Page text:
Outdoors
34 results total, viewing 21 - 30
It's been said that most of what we know about the universe comes to us in the form of light. But what is light?Well, that's a darned good question. Scientists have been struggling with that one for ages, and the answer seems equally puzzling. You … more
For many, the timberdoodle is a mythical creature known only through stories or accidental encounters under the cover of darkness. Hearing its bizarre sounds from newly thawed pasture or clearing, should be on everyone's "bucket list." Fortunate, … more
I don't have an iPod, but I have had pPods er, pea pods, and plan to have plenty more this year. Peas, whether garden peas, snow peas or sugar snap peas, are one of my favorite vegetables. As such, I am champing at the bit to plant peas. Since they … more
After the moon sets this week, get away from bright city lights and take a gander at a pristine rural sky.If you do this, I recommend you sit back, relax and think about what lies before you. Every light you see in the heavens is a distant sun many … more
Q: Has anyone noticed that there has been a decrease in pigeons in the area?— Concerned A: While others have noticed, and have been noticing since the late 1960s, the decline didn't cause me much concern. more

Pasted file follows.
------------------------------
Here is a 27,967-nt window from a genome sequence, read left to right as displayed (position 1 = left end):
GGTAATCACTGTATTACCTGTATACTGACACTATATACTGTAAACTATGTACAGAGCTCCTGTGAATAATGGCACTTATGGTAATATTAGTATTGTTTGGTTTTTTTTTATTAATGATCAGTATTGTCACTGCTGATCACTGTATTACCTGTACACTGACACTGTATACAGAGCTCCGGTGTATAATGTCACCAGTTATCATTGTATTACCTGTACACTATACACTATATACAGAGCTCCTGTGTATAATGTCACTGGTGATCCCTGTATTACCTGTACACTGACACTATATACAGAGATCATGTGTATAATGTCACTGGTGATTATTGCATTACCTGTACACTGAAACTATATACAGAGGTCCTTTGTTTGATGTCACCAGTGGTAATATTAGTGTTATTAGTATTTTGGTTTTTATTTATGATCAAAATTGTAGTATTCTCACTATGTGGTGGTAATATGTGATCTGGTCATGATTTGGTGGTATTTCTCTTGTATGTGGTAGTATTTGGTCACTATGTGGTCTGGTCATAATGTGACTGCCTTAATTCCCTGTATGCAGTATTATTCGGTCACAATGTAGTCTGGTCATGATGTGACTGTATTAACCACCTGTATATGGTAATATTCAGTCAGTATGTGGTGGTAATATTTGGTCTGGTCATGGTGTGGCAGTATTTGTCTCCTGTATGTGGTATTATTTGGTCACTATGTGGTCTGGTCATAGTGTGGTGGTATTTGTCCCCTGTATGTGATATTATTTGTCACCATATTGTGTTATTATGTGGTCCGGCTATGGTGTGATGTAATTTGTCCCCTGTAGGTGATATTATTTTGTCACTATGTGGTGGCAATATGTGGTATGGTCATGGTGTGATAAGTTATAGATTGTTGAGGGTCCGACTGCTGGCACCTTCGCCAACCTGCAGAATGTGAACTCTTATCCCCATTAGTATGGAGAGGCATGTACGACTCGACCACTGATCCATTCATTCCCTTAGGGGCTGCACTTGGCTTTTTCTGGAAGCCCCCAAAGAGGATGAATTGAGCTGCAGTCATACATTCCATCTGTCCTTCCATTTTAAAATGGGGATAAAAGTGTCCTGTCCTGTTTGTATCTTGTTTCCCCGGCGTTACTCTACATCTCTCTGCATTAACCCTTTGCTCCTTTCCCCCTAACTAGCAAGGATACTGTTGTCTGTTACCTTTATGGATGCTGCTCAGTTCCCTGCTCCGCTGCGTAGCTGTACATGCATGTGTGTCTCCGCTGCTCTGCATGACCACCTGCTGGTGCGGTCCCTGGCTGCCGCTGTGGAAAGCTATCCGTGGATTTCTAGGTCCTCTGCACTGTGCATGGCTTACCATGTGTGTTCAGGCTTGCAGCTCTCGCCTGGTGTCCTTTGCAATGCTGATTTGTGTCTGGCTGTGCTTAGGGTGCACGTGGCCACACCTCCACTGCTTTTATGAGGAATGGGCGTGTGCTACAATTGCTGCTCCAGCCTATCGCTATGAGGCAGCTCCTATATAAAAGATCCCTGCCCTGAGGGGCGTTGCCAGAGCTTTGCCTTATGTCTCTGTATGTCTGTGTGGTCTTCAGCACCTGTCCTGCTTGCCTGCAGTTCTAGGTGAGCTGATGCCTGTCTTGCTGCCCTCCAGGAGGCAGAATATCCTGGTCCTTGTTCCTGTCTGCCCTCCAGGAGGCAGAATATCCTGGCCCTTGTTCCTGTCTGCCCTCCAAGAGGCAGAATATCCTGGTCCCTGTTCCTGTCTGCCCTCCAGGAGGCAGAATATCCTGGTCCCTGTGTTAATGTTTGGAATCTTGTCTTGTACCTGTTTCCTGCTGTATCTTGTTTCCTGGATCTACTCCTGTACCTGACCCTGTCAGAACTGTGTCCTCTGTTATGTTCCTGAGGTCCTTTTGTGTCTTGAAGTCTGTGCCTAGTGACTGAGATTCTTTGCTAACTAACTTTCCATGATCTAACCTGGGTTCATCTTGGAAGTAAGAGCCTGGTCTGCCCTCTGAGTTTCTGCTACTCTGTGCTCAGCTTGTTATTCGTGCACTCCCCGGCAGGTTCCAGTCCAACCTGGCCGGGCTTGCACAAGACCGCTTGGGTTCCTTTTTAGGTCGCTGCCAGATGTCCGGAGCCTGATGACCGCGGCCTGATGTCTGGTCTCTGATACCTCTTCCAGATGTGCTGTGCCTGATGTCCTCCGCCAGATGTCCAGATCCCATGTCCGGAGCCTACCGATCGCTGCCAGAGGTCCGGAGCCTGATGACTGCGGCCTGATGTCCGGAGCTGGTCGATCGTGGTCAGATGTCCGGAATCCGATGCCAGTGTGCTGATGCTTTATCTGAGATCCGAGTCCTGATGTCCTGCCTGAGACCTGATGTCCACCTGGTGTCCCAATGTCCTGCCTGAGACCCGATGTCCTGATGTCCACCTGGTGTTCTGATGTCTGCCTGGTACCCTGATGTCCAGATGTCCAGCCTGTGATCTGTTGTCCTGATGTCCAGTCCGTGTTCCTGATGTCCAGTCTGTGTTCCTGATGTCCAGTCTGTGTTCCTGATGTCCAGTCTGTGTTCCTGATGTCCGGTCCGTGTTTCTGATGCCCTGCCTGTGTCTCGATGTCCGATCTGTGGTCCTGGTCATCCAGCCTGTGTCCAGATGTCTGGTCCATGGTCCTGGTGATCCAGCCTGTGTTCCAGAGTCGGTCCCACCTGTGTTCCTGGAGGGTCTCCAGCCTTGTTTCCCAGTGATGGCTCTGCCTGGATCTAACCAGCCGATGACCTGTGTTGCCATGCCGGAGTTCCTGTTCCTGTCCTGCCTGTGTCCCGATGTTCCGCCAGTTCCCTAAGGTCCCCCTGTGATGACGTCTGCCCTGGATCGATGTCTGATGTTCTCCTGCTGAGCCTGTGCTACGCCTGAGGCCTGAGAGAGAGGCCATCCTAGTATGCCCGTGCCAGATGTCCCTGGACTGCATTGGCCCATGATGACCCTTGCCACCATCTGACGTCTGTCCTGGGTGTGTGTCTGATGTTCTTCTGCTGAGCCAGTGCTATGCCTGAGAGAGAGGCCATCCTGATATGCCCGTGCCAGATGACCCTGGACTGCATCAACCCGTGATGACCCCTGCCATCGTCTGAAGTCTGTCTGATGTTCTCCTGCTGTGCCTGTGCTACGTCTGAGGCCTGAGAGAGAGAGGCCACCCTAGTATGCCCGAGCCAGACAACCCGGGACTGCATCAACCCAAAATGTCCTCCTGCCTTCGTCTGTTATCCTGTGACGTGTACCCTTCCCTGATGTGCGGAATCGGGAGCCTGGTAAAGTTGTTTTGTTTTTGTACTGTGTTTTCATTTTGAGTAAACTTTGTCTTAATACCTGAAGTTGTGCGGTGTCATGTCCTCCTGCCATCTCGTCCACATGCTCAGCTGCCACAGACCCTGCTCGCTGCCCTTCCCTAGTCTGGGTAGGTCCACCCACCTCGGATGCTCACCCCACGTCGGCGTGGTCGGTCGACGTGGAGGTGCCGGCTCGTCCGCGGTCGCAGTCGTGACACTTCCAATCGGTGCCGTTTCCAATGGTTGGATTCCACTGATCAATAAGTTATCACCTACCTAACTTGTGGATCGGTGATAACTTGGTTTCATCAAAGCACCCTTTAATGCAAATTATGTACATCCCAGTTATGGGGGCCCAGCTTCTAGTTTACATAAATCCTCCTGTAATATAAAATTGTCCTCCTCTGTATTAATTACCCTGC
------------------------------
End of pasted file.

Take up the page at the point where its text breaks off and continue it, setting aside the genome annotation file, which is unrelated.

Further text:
Tired of looking out onto a snow-covered or soggy landscape? Then look in ... no, I don't mean self-reflection; that's always depressing for someone with all of my short comings, which includes questionable writing skills. I mean look at your … more
Tomorrow is the first day of spring and for gardeners the juices are flowing. Just be careful when you step outside for the juices may freeze. After a relatively mild February, I had hopes we'd have an early start to the gardening season, much as we … more
Q: I recently noticed something I hadn't seen before. On March 11, I saw a flock of cardinals ground feeding beneath our bird feeder in Pittsfield. There were five males and a female. Is it unusual for cardinals to flock like this?— Florian, … more
With spring thaw comes the earthworm and robin. They seem to go together, and this best known of our native birds, the adaptable and abundant American robin preys on this denizen of the earth and wherever there is soil following gentle shower or cloudburst, in woodland or meadow, lawn or garden there is the ever-present earthworm, small enough to dubbed a wiggler or large enough to be known as the fisherman's friend, the night crawler. more
Houseplants seem to be in vogue again, which is encouraging because they have a way of bringing the plant world into the hearts of those who need it most: urban dwellers, office workers and people generally short on terrain. more
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